Tools without combined or removable parts; the body and the cutting parts are made from one piece.

Composite tools (tipped tools)
Tools with cutting parts (cutting tips) which are tightly connected with the body by means of welding, soft-soldering, hard-soldering, non-detachable bonding, etc.

Complex tools
Tools consisting of a body and one or more cutting parts (exchangeable inserts, knives) which can be changed by means of unlockable clamping elements. The cutting parts can be made in one-piece or compound design.

Tool set
Single tools which are mounted on a tool carrier and meant to work like one tool.

Tool combination
Unit consisting of multiple loose tools which can be combined with each other in diverse order or can be varied axially in different positions.

Types of feed

Types of feed (according to EN 847-1)
Tool bodies are made from such materials that they can withstand the forces and strains to be expected during use. For this purpose steel- and aluminum materials are used. For shank-type tools supplemental materials are available.

Manual feed (MAN)
Manual feed means manually holding and guiding workpieces or machine elements with tools. Manual feed also includes using a removable feed device that is not interlocked with the tool as well as as a manual push-slide.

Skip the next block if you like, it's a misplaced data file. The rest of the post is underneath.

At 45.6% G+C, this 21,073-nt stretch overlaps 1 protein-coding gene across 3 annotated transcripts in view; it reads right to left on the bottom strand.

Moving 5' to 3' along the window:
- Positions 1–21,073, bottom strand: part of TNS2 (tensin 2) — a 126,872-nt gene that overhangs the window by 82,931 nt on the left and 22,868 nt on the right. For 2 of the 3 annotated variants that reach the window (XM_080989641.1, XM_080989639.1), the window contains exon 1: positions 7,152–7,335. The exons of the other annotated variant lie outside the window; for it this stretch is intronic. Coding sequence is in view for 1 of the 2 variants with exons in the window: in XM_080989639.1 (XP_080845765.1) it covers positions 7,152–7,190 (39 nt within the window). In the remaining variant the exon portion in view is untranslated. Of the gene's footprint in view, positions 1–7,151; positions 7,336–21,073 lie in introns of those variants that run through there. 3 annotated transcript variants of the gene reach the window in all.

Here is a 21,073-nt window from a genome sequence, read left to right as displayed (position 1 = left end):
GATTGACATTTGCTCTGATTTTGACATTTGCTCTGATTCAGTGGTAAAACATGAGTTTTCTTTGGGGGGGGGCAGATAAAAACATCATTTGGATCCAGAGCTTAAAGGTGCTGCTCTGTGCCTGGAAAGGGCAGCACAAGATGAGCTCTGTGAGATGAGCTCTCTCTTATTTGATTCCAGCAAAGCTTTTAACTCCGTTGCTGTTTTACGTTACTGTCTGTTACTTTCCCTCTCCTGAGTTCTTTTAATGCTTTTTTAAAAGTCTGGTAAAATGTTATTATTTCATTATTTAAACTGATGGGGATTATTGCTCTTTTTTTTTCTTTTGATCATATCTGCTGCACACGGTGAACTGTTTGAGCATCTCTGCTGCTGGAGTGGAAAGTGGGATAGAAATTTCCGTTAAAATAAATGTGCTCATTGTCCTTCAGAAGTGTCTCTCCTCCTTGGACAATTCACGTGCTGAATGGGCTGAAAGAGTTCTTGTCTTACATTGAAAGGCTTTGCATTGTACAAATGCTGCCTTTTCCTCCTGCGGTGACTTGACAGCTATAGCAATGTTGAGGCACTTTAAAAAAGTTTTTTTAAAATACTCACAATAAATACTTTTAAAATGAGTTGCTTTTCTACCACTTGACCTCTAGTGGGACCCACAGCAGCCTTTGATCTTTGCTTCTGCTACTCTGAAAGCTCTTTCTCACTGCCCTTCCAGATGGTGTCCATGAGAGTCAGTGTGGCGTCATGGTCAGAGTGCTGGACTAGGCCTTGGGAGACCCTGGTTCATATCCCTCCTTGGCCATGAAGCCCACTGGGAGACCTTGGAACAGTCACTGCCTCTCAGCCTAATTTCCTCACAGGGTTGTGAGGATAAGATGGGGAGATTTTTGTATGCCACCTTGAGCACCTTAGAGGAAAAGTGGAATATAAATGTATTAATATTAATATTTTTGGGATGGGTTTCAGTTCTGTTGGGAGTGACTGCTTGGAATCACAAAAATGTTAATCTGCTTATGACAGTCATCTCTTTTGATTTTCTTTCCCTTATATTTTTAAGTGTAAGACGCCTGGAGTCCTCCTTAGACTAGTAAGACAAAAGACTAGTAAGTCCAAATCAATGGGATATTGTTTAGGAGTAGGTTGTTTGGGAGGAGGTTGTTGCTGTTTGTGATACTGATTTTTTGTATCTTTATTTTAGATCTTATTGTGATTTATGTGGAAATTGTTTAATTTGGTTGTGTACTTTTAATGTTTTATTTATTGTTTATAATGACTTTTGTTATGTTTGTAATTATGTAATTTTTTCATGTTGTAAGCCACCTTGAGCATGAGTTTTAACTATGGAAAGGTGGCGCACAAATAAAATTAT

Mechanical feed (MEC)
Feed mechanism for the workpiece or the tool, integrated in the machine and by means of which the workpiece or machine element with tool is mechanically clamped and guided during operation.

Angles and cutting edge geometries

diameter D [mm]
cutting width B [mm]
hook angle [°]
wedge angle [°]
shear angle [°]
corner angle [°]

Formulas, standard values and further information

Cutting diameter D [mm] = (1000 x 60 x vc) / (n x π)

RPM n [min-1] = vc x 1000 x 60 / (π x D)

Depth of knife marks t [mm] = fz ² / ( 4 x D)

Medium chip thickness hm [mm] = fz x √ (ae/D)

Cutting speed v c [m/s-1] = π x D x n / (1000 x 60)

Feedrate vf [m/min-1] = fz x n x z / 1000

Feedrate per tooth fz [mm] = vf x 1000 / (n x z)

number of teeth = (vf x 1000) / (fz x n)

For safety reasons (noise emission, danger of rebound) the range of cutting speeds for tools with manual feed (MAN) lies between 40 - 70 m/s.